Last year you'd made over 1000 runs. How are you feeling about putting up another good set of scores this year, especially considering there are no openers higher than you on that list?

I'd actually targeted 1000 this year as well, because as far as I know, no Sri Lankan has done it in consecutive years - only Kumar Sangakkara has (in fact, even Sanga hasn't quite managed the feat in consecutive years, though he did get to 1000 in five separate calendar years). So when I got 1000 last year, people were reminding me that doing it back-to-back would be incredible. Unfortunately because of a hand injury I missed six innings, so that made it tough. But I still gave it a shot, looking at the numbers after every innings, and working out what my average would have to be in the innings that I had left.

Now I still have to get almost 270 (laughs)! But I'll still give it a try. I'm not letting it go. Who knows, sometimes you play two good innings. You never know in cricket - it's not impossible is it? If I get to 1000, then maybe I can finish in the top three for this year.

On the average front and the other stats, I'm pretty happy with what I've got this year. Man, those three matches I missed - those were a big loss. But what I was able to do for the team, I'm happy about that. Giving the team what it needs from me as an opener - that's what is really valuable to me.

You're a senior in the team, and even took over the vice-captaincy for this series. What sorts of things are the more junior players asking you? What are you telling them?

Dhananjaya de Silva and Danushka Gunathilaka have talked to me quite a bit. I've told them what I know, which is how to get past that first 15 overs, which is really the toughest thing about batting in New Zealand. The seam, swing and getting used to the pace and bounce - it's in those vital 15 overs that you do all of that. Then the ball settles quite quickly, once it goes soft. The side-to-side movement gets much easier to handle. Then what the wicket has is bounce, which is why they use people like Neil Wagner and come at us with the short ball. If the ball was still seaming they would just keep bowling full.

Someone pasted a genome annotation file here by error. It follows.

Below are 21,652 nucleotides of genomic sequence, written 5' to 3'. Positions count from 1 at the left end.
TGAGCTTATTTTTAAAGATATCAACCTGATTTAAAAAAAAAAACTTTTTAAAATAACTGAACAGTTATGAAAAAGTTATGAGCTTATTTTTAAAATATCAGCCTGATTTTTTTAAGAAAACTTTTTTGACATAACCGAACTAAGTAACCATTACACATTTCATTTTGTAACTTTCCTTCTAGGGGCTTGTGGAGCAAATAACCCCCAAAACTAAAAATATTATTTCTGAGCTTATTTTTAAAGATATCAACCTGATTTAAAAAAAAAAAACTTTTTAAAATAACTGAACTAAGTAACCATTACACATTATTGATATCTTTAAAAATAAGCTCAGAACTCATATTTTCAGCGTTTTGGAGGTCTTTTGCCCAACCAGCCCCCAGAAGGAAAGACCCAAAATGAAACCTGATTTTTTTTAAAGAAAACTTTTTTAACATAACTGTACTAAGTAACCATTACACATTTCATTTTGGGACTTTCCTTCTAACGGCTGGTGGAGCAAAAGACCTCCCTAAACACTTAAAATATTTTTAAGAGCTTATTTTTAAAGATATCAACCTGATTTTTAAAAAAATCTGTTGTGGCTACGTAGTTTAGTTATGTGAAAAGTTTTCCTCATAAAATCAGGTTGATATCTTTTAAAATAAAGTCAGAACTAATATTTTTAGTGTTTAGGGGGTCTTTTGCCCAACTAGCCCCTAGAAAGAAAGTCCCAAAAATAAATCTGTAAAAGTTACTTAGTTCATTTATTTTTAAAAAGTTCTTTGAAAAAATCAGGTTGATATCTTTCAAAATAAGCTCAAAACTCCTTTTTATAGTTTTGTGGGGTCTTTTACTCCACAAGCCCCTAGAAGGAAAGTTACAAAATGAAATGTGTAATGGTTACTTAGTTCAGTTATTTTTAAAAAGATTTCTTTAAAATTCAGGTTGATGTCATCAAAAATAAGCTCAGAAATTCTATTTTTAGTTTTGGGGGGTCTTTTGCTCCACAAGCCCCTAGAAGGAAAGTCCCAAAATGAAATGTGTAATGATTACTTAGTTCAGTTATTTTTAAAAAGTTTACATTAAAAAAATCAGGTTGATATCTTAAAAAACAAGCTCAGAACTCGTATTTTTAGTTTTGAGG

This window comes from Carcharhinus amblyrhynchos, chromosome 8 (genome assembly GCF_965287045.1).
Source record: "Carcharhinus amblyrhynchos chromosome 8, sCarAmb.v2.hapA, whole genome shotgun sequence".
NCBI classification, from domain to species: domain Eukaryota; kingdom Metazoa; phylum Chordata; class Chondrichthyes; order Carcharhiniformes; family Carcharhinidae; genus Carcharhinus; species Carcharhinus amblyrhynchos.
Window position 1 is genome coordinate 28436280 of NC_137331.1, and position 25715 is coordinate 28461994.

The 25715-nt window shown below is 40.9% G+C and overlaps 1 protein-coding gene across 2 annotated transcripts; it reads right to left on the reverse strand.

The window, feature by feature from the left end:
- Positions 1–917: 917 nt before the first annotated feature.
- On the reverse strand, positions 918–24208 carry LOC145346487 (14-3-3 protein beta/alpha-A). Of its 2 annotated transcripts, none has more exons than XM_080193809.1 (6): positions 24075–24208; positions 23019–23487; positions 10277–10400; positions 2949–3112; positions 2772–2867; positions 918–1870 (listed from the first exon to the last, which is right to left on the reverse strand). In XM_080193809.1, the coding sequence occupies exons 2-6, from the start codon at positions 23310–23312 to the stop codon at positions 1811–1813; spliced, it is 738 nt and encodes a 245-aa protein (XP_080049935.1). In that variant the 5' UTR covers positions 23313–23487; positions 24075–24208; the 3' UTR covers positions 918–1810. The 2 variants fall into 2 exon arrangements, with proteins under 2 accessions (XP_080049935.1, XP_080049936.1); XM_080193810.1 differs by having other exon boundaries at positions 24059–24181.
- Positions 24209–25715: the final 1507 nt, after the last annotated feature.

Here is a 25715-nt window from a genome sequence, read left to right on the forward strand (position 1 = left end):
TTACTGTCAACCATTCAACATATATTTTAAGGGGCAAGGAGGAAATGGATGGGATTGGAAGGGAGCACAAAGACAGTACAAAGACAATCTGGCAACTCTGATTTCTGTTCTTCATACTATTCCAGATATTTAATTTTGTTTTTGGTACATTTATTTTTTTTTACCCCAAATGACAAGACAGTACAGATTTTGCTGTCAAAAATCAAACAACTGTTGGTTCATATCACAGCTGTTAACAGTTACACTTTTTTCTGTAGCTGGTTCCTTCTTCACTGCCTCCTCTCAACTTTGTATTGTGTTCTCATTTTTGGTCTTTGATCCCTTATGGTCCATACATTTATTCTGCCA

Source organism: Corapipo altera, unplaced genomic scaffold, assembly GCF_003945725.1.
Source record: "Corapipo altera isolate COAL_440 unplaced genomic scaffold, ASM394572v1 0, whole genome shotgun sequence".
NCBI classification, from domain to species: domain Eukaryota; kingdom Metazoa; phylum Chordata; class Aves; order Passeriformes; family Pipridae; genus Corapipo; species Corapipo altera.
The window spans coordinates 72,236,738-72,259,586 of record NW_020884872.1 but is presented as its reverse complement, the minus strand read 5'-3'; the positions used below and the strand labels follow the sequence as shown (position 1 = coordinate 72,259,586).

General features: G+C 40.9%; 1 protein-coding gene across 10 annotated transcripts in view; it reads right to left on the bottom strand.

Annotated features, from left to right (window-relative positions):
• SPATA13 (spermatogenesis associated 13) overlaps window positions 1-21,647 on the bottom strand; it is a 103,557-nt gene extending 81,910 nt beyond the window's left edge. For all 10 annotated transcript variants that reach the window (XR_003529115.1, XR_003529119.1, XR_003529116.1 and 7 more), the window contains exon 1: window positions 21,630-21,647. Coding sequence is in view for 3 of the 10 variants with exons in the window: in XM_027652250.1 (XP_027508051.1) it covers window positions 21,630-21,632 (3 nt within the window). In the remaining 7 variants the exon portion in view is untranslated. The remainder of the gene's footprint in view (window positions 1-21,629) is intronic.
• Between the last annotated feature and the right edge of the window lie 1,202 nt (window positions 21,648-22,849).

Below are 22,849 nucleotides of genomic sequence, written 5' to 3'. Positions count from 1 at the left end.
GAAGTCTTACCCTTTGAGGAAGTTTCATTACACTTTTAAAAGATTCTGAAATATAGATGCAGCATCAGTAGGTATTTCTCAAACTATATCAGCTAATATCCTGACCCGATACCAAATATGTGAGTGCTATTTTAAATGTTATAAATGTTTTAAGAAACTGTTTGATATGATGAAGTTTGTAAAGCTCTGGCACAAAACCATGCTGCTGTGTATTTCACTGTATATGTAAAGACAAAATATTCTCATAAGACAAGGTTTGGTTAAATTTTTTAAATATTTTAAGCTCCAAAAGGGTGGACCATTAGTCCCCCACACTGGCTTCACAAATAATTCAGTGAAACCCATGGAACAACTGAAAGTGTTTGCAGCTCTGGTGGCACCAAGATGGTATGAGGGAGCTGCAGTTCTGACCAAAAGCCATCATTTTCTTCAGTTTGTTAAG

So what I've told Danushka and Dhananjaya is to watch their shots for the first 15 - to play straight and avoid risk. Instead of playing powerful shots, just push the ball into gaps. There are twos and threes to be made there. If you go looking for runs that aren't there, that's where you get into trouble. The other thing is to rotate the strike and get down the other end. Then the bowler also can't settle against the same batsman. Those are the ploys that have helped me out here. The top order needs to get through those tough periods to give the middle-order batsmen a platform to build big innings.

A few batsmen got runs in Wellington. Are you going into the second Test a lot happier as a batting group?

For sure. If you get a 70 or 80 in these kinds of conditions, it's worth 100-plus in most other places. You've got to work hard. You leave and leave and leave, and wait for the loose one to score off. Keeping concentration for that amount of time is tough. A 70 or 80 can have a big impact on the final result.

If you look at Kusal [Mendis], he'd been failing for a bit, but if you look at him in the side nets now, he's hitting the ball really confidently. Angelo [Mathews] has scored runs since the England series as well, and he knows how to deal with various situations. And in the younger group, Niroshan Dickwella - who's a player who goes to his natural attacking game quite often - produced a really important, responsible innings in that first innings in Wellington. He kept the tail at one end and scored runs. That was vital.

But then just because you're confident, it doesn't mean you'll succeed. That's not how cricket goes. Like I said earlier, if you rely on confidence, there's a chance you can relax. This is a different wicket in Christchurch. There's grass, bounce and pace. You've got to work that much harder. You have to get through the nerves. No matter what you did in the last match, you have to start your innings again.